Fats like to hang out in the stom­ach, tak­ing their time digest­ing. For this rea­son, tim­ing is every­thing for the ath­lete. Any ath­lete who has been struck by stom­ach cramps, minor or down­right debil­i­tat­ing, knows the neces­sity of fast and easy diges­tion, not a hall­mark of fats. Yet, among fats, olive oil is highly digestible. Research shows that it has a high absorp­tion capac­ity in the intes­tine, aid­ing diges­tion by reduc­ing gas­tric flu­ids in the body, keep­ing things run­ning smoothly, and reduc­ing con­sti­pa­tion. The result is a last­ing feel­ing of full­ness, a def­i­nite perk for any ath­lete.

Olive oil plays an essen­tial role in exer­cise recov­ery which is crit­i­cal to ath­letic per­for­mance because only at rest do the effects of train­ing kick in. During recov­ery the athlete’s mus­cles repair, rebuild, and strengthen in response to the break­down of mus­cle tis­sue, the deple­tion of energy stores, and fluid loss induced by exer­cise. Its omega‑3 rich monoun­sat­u­rated fats pro­duce anti-inflam­ma­tory sub­stances that reduce inflam­ma­tion along­side its pow­er­house of polyphe­nols which also play a role in pre­vent­ing bone loss. A 2005 study found that olive oil con­tains oleo­can­thal, yet another anti-inflam­ma­tory com­po­nent that has anti inflam­ma­tory effects sim­i­lar to ibupro­fen, the pain reliever widely used by ath­letes. Four tea­spoons of olive oil equal 10% of the dosage of ibupro­fen, which may not appear impres­sive, but eaten daily, study par­tic­i­pants reported reduced mus­cle pain and stiff­ness. Results increased when olive oil was taken along with fish oil.

Muscles take a beat­ing dur­ing ath­letic train­ing and events. Without ade­quate recov­ery, which includes repair, strength­en­ing, and mus­cle build­ing, no progress is gained. Olive oil steps it up in this role too. A 2009 study pub­lished in the jour­nal Lipids, shows olive oil helps cells absorb cho­les­terol and con­vert it to testos­terone bet­ter than other fat sources. Testosterone is crit­i­cal to the body’s mus­cle build­ing process as well as increas­ing energy lev­els.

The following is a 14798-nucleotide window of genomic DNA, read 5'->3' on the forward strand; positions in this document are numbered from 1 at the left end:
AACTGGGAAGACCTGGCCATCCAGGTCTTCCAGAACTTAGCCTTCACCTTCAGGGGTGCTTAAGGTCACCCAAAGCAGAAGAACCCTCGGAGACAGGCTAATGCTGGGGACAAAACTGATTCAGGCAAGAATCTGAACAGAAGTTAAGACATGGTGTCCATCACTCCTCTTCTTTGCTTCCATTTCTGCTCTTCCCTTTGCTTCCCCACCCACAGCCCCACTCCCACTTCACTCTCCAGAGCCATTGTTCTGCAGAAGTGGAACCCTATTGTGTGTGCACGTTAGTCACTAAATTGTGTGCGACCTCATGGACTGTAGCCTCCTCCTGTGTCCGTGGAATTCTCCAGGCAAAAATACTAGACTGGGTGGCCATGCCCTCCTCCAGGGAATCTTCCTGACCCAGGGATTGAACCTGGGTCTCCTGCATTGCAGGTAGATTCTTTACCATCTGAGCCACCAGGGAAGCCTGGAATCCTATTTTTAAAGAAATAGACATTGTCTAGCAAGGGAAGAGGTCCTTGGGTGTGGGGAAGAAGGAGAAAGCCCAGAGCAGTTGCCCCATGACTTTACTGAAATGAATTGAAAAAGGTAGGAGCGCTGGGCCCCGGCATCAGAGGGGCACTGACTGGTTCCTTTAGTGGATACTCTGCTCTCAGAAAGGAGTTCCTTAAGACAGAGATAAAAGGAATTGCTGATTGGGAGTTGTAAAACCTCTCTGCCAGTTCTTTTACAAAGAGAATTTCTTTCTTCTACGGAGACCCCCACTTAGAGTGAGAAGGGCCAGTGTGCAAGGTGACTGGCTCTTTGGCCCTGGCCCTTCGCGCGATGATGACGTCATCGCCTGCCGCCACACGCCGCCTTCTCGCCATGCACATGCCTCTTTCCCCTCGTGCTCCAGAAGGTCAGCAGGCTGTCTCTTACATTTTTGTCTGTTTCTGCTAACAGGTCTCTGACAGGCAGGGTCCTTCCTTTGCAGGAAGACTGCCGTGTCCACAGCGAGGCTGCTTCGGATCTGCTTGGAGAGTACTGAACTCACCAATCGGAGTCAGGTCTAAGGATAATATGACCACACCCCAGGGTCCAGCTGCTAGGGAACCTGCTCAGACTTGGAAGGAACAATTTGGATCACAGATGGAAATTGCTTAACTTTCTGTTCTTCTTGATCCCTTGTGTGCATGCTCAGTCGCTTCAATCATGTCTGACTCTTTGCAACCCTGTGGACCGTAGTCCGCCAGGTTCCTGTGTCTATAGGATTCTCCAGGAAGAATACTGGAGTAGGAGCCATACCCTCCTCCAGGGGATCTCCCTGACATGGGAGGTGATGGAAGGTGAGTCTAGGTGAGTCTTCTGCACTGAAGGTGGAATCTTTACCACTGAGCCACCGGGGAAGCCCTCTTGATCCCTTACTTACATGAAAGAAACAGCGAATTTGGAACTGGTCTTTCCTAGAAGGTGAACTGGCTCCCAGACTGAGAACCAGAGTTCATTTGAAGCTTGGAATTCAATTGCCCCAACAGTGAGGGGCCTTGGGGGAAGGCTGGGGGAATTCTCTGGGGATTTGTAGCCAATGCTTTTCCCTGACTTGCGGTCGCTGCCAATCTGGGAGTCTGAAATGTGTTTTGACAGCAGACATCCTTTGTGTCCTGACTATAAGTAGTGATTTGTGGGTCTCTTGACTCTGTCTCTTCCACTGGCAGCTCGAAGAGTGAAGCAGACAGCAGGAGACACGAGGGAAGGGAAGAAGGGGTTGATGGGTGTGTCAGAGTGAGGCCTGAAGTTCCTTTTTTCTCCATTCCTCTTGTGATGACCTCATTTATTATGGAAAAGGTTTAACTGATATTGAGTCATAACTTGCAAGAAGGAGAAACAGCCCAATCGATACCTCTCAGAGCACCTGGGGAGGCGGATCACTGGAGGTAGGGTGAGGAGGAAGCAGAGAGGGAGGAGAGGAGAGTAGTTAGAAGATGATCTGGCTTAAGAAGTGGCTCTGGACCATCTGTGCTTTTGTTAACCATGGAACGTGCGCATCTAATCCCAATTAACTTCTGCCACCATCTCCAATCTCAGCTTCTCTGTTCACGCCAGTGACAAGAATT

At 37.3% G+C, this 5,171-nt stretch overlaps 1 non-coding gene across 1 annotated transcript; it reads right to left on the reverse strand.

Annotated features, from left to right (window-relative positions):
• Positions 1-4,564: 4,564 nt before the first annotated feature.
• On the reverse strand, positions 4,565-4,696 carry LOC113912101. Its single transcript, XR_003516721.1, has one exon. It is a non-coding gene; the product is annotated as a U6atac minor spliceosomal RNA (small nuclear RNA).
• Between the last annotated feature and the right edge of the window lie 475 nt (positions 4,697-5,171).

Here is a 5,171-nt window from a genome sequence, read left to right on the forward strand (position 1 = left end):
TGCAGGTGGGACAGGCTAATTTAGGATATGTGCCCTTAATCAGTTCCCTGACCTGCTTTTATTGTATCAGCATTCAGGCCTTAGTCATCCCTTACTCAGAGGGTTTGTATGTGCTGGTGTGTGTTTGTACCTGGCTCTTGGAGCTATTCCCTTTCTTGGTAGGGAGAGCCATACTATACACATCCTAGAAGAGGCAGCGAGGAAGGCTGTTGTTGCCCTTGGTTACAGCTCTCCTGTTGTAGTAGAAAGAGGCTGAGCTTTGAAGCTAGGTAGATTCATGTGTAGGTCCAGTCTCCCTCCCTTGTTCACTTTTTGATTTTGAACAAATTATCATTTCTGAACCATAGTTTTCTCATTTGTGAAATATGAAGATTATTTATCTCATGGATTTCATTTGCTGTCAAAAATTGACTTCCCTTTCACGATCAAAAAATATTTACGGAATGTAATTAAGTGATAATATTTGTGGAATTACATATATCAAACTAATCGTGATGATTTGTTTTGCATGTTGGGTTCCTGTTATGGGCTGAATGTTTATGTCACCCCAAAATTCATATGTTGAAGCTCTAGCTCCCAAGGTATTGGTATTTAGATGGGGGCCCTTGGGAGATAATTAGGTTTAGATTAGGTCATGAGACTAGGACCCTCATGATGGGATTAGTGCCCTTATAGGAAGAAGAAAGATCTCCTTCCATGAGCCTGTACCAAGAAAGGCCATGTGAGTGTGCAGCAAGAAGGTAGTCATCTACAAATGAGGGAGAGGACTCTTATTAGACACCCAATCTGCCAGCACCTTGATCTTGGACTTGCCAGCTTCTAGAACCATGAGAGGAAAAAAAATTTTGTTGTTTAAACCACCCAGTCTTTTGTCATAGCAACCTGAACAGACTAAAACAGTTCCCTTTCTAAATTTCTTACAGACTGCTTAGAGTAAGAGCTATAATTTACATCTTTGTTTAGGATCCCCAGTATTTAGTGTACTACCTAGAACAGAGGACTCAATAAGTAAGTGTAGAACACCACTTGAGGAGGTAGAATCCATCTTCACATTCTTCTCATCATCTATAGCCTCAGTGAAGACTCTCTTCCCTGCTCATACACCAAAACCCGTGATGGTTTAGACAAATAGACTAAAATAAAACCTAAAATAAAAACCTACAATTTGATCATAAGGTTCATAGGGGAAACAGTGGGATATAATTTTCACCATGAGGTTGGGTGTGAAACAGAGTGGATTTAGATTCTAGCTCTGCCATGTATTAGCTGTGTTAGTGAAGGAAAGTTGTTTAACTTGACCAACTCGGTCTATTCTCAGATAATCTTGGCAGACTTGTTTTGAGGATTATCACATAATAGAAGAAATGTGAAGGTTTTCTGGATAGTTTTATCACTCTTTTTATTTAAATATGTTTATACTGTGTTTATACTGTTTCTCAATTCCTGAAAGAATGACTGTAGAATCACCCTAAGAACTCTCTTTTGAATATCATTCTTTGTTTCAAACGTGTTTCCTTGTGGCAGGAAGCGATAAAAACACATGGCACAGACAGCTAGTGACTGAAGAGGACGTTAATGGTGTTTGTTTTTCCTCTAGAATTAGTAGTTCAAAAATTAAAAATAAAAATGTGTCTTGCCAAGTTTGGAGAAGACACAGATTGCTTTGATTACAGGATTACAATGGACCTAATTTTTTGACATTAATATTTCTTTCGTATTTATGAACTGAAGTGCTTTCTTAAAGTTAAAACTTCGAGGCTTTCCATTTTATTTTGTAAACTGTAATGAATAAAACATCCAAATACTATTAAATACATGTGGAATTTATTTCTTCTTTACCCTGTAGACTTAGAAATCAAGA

Fats are also vital to the devel­op­ment, repair, and build­ing of bone den­sity which pre­vents and pro­tects against frac­ture and injury. Olive oil in par­tic­u­lar has the ideal make-up for bone health due to its unique com­bi­na­tion of oleic acids and polyun­sat­u­rated fatty acids which work together to build bone tis­sue. This is vital for the ath­lete whose body is con­stantly in a state of work and recov­ery, allow­ing the body to regen­er­ate and grow stronger.

You don’t need to be an ath­lete to reap the ben­e­fits of olive oil, though it cer­tainly won’t hurt. Its unique com­bi­na­tion of fatty acids and high lev­els of antiox­i­dants make up this pow­er­house of cell pro­tec­tion that keeps us healthy, active, and dis­ease-free. Calorie dense and smoothly fla­vored, extra vir­gin olive oil (the health­i­est form) is eas­ily added to many foods, mak­ing it ideal for the seri­ous ath­lete, the week­end war­rior, and even the couch potato. What bet­ter rea­son to ditch food tech­nol­ogy and get back to the source!

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Photo credit: Bettman/Corbis